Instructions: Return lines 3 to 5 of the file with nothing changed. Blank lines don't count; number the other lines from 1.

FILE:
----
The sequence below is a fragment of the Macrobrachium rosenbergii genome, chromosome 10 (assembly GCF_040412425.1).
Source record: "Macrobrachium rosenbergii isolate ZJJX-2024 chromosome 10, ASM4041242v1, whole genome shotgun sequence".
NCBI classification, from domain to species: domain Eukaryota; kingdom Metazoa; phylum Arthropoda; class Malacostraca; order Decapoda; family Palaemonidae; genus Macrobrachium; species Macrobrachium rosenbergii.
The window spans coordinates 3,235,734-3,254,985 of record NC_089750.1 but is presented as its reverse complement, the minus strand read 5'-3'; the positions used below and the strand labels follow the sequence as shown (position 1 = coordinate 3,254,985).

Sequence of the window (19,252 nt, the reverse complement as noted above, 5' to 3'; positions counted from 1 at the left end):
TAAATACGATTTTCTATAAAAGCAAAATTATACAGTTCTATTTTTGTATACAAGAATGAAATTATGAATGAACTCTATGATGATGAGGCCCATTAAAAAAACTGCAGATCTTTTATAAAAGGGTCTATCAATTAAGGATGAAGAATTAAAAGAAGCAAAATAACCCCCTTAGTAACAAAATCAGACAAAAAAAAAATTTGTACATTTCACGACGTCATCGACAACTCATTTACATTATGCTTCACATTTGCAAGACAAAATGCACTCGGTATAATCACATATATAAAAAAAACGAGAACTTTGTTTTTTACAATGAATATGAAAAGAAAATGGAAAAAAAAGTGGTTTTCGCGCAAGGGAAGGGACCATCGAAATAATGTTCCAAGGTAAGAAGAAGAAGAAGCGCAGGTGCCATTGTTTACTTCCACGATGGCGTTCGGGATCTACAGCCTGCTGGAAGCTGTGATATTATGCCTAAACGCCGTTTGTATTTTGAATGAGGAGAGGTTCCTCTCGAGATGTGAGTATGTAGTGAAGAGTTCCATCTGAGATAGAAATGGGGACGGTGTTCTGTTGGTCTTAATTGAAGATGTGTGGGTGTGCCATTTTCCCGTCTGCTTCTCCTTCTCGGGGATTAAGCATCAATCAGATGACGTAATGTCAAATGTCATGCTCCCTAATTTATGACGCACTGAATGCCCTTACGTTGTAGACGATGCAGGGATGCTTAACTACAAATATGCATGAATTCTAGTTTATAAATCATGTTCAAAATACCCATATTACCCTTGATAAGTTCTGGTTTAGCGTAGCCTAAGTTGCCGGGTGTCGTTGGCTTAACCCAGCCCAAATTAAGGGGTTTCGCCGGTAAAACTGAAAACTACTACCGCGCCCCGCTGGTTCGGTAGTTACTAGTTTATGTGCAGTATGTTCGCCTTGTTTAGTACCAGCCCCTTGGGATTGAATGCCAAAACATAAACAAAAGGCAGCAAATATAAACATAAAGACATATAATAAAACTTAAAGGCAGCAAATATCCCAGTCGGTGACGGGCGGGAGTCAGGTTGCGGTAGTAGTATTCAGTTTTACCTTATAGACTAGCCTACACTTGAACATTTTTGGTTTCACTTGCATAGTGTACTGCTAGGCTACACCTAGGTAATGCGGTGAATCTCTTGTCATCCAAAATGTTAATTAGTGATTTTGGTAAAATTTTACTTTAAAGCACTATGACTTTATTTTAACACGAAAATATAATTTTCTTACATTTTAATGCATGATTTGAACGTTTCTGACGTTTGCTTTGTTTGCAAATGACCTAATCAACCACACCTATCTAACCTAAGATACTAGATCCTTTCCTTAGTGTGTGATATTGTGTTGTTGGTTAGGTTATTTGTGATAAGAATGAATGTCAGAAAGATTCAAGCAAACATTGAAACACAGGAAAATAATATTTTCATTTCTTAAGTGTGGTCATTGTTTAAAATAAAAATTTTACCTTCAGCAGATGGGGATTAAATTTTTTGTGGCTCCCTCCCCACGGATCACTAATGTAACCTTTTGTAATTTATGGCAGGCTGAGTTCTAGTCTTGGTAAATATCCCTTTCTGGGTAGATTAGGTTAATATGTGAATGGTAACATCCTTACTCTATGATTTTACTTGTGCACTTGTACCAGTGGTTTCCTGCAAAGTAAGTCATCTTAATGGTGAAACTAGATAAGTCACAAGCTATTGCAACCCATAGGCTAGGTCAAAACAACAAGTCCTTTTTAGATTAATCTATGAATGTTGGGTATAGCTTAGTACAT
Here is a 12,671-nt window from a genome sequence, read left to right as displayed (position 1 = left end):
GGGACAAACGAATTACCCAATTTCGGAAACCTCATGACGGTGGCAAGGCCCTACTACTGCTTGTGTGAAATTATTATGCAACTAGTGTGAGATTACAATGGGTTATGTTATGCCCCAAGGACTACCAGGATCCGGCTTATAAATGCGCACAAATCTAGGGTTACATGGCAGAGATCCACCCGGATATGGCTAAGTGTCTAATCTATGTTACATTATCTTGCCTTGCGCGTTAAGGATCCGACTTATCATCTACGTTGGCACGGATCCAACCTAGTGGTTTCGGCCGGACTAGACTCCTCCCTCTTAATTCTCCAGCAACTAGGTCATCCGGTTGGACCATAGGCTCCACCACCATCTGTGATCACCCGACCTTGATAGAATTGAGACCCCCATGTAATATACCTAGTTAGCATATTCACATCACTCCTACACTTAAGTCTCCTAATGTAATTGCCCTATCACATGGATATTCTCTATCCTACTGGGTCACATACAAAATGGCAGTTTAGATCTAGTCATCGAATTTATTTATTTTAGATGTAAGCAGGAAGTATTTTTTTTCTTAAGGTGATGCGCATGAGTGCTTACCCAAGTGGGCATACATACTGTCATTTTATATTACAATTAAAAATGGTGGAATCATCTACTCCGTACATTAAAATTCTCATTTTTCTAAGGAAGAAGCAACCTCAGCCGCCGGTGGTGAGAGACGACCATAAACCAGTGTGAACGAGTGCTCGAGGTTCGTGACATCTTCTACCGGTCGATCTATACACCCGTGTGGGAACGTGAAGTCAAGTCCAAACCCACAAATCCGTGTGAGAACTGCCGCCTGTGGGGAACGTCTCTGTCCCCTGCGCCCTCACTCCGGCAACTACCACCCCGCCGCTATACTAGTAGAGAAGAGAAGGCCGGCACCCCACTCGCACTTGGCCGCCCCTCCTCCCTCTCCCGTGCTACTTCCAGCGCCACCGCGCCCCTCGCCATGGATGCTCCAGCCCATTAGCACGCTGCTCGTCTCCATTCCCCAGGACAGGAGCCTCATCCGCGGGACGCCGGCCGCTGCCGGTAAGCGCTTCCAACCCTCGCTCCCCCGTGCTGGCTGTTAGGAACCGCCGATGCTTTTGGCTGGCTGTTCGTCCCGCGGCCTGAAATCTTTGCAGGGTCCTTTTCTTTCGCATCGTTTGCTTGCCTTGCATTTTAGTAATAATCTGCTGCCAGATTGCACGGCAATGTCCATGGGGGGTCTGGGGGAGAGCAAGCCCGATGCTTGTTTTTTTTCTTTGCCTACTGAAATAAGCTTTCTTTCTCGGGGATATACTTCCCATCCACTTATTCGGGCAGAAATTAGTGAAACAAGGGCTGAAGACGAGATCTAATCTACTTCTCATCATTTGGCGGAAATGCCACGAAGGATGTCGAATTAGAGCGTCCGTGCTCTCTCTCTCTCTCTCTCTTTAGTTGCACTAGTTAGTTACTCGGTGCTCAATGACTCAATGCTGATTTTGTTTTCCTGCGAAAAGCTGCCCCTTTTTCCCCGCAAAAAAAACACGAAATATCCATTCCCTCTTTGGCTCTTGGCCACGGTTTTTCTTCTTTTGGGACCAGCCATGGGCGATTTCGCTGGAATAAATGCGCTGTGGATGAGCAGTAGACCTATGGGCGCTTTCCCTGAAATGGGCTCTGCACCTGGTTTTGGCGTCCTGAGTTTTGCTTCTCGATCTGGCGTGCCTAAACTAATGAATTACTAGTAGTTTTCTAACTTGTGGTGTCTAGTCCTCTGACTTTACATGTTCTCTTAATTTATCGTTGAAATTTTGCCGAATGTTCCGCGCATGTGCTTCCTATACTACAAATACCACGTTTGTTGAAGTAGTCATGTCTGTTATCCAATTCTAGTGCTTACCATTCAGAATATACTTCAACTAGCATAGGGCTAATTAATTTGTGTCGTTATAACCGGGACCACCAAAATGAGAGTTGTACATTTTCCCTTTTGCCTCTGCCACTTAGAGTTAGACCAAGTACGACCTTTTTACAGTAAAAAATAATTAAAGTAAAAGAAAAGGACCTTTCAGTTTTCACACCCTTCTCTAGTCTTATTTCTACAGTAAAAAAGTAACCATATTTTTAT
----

NCBI classification, from domain to species: domain Eukaryota; kingdom Metazoa; phylum Arthropoda; class Malacostraca; order Decapoda; family Palaemonidae; genus Macrobrachium; species Macrobrachium rosenbergii.
The window spans coordinates 3,235,734-3,254,985 of record NC_089750.1 but is presented as its reverse complement, the minus strand read 5'-3'; the positions used below and the strand labels follow the sequence as shown (position 1 = coordinate 3,254,985).

Sequence of the window (19,252 nt, the reverse complement as noted above, 5' to 3'; positions counted from 1 at the left end):